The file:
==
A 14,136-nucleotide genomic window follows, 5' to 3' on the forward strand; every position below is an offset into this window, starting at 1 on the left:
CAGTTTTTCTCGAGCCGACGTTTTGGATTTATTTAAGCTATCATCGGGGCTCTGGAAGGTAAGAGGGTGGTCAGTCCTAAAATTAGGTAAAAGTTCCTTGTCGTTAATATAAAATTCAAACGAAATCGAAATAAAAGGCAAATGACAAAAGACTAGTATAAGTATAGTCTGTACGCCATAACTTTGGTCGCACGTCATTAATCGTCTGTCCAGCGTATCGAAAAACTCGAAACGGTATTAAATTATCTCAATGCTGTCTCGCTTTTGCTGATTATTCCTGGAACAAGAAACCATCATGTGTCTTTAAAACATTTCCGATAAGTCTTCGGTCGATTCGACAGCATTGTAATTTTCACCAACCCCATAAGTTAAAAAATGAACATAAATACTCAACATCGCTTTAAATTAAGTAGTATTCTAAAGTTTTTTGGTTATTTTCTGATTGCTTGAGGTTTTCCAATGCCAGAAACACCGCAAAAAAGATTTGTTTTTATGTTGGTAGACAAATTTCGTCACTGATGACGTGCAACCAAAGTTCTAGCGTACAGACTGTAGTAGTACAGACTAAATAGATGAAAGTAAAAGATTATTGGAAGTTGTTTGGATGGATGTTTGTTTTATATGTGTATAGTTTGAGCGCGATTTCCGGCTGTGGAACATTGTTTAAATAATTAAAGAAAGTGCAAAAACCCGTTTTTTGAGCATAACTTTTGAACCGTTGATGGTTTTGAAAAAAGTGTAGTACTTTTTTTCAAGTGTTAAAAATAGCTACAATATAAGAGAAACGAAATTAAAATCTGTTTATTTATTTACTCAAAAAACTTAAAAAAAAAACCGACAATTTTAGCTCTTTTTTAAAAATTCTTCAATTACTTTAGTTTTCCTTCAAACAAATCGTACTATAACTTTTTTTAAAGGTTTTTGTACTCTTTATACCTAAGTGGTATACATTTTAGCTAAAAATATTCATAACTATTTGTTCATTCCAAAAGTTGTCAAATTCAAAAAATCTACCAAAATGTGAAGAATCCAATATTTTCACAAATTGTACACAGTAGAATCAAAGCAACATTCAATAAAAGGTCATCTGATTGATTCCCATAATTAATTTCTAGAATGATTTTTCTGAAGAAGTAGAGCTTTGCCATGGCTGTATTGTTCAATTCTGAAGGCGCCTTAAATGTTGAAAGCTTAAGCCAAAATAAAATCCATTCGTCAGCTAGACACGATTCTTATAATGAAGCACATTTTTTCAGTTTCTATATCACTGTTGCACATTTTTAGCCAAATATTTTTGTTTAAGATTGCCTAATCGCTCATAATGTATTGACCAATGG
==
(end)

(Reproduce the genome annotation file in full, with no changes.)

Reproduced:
A 14,136-nucleotide genomic window follows, 5' to 3' on the forward strand; every position below is an offset into this window, starting at 1 on the left:
CAGTTTTTCTCGAGCCGACGTTTTGGATTTATTTAAGCTATCATCGGGGCTCTGGAAGGTAAGAGGGTGGTCAGTCCTAAAATTAGGTAAAAGTTCCTTGTCGTTAATATAAAATTCAAACGAAATCGAAATAAAAGGCAAATGACAAAAGACTAGTATAAGTATAGTCTGTACGCCATAACTTTGGTCGCACGTCATTAATCGTCTGTCCAGCGTATCGAAAAACTCGAAACGGTATTAAATTATCTCAATGCTGTCTCGCTTTTGCTGATTATTCCTGGAACAAGAAACCATCATGTGTCTTTAAAACATTTCCGATAAGTCTTCGGTCGATTCGACAGCATTGTAATTTTCACCAACCCCATAAGTTAAAAAATGAACATAAATACTCAACATCGCTTTAAATTAAGTAGTATTCTAAAGTTTTTTGGTTATTTTCTGATTGCTTGAGGTTTTCCAATGCCAGAAACACCGCAAAAAAGATTTGTTTTTATGTTGGTAGACAAATTTCGTCACTGATGACGTGCAACCAAAGTTCTAGCGTACAGACTGTAGTAGTACAGACTAAATAGATGAAAGTAAAAGATTATTGGAAGTTGTTTGGATGGATGTTTGTTTTATATGTGTATAGTTTGAGCGCGATTTCCGGCTGTGGAACATTGTTTAAATAATTAAAGAAAGTGCAAAAACCCGTTTTTTGAGCATAACTTTTGAACCGTTGATGGTTTTGAAAAAAGTGTAGTACTTTTTTTCAAGTGTTAAAAATAGCTACAATATAAGAGAAACGAAATTAAAATCTGTTTATTTATTTACTCAAAAAACTTAAAAAAAAAACCGACAATTTTAGCTCTTTTTTAAAAATTCTTCAATTACTTTAGTTTTCCTTCAAACAAATCGTACTATAACTTTTTTTAAAGGTTTTTGTACTCTTTATACCTAAGTGGTATACATTTTAGCTAAAAATATTCATAACTATTTGTTCATTCCAAAAGTTGTCAAATTCAAAAAATCTACCAAAATGTGAAGAATCCAATATTTTCACAAATTGTACACAGTAGAATCAAAGCAACATTCAATAAAAGGTCATCTGATTGATTCCCATAATTAATTTCTAGAATGATTTTTCTGAAGAAGTAGAGCTTTGCCATGGCTGTATTGTTCAATTCTGAAGGCGCCTTAAATGTTGAAAGCTTAAGCCAAAATAAAATCCATTCGTCAGCTAGACACGATTCTTATAATGAAGCACATTTTTTCAGTTTCTATATCACTGTTGCACATTTTTAGCCAAATATTTTTGTTTAAGATTGCCTAATCGCTCATAATGTATTGACCAATGG